It might also help to think back to the good traits you observed in your mate before you married. I can remember counseling with a woman who talked for nearly an hour about her husband's faults. When I asked her to tell me about some of his strengths, she sat there silent for a long time, then honestly admitted that she could not think of even one good trait. When I asked her what had attracted her to him in the first place, she began to recall some of the good things she saw in him before they married. I suggested that she write those things down, then add to the list daily as she thought of other positive traits he possessed. It helped her begin to appreciate him a little more. And when she began to show her appreciation, he became a little more thoughtful of her.

And that leads naturally into the second thing we do to encourage growth in our love for each other: We try to act in loving ways. One of the most powerful truths we know in the realm of personality and human relationships is that our feelings are determined by our actions. If we want to feel loving toward each other, we need to do loving things, to act in loving ways, to saturate our minds with the fifteen characteristics of love in 1 Corinthians 13 and then depend on God's power to help us put them into practice.

I realize that what we are saying sounds like double talk. First we tell you how we try to improve our Love Test score, and then we say that we improve our score by improving our score. But that's a biblical principle. In the letter of our Lord Jesus to the church at Ephesus, He said, "But I have this against you, that you have left your first love. Remember therefore from where you are fallen, and repent and do the deeds you did at first" (Revelation 2:4,5). That exhortation has to do with our relationship with Christ, but the same principle operates on the human level as well. We ask ourselves: How did we act when we felt loving toward each other? What did we do? What was it that pleased our mates, that said "I love you" in the language he/she understood? Now we need to do those things again. As Jesus put it, "Do the deeds you did at first."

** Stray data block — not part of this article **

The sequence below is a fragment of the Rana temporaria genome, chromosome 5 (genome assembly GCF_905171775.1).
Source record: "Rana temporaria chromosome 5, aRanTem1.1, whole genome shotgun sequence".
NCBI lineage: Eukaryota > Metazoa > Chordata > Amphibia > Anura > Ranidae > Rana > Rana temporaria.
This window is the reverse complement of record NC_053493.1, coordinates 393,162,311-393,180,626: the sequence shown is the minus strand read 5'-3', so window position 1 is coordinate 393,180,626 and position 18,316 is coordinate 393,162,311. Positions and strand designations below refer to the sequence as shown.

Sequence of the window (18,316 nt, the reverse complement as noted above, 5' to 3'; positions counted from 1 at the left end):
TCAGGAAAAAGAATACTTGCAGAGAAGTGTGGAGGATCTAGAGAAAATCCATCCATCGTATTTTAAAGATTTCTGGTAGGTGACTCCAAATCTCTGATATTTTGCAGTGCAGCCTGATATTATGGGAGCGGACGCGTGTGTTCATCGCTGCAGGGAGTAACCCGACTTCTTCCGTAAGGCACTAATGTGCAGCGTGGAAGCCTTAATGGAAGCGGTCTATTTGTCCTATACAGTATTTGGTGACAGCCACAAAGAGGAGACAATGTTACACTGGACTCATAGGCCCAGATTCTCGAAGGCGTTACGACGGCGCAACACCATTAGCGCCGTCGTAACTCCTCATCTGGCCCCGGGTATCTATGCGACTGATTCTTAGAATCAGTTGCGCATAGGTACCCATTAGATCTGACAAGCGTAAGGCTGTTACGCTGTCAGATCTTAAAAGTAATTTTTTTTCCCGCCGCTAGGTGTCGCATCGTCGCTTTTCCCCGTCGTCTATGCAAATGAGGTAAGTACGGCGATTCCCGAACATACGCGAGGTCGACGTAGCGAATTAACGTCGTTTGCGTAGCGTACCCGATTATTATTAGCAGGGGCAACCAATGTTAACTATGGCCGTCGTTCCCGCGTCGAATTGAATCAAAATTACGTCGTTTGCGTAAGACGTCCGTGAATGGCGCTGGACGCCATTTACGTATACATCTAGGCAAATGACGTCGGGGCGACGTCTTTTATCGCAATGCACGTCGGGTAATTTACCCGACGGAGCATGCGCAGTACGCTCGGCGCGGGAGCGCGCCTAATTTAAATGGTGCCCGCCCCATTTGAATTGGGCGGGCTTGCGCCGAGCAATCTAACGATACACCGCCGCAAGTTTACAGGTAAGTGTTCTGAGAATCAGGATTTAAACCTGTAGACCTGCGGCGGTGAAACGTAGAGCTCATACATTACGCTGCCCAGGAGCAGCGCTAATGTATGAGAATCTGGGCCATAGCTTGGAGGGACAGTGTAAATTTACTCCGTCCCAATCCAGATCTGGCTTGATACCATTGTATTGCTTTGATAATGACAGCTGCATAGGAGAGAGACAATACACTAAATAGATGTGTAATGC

Something very interesting happens when we do that. For one thing, we begin to feel good about ourselves because we did what God wanted us to do. We always feel better when we know we have pleased Him. Second, we feel good about the results. Loving deeds usually elicit a grateful response, and we feel good about that response when it comes.

Do you see what is happening? Our good feelings are building a positive emotional attitude toward each other that replaces the old negative one, and that helps us to feel more loving toward one another again. Since we like what is happening and want to see more of it happen, we do more of the same. And that keeps our love growing.

Mary has been particularly aware of this in her life. She says, "There are lots of days when I just don't feel like being nice. I would much rather be grumpy and grouchy with Richard, and snap at him for little things. But I know I should speak pleasant words, in kind tones. So I choose to do it, asking the Lord to give me the strength to follow through. It's amazing how much better I feel toward him before the day is over. "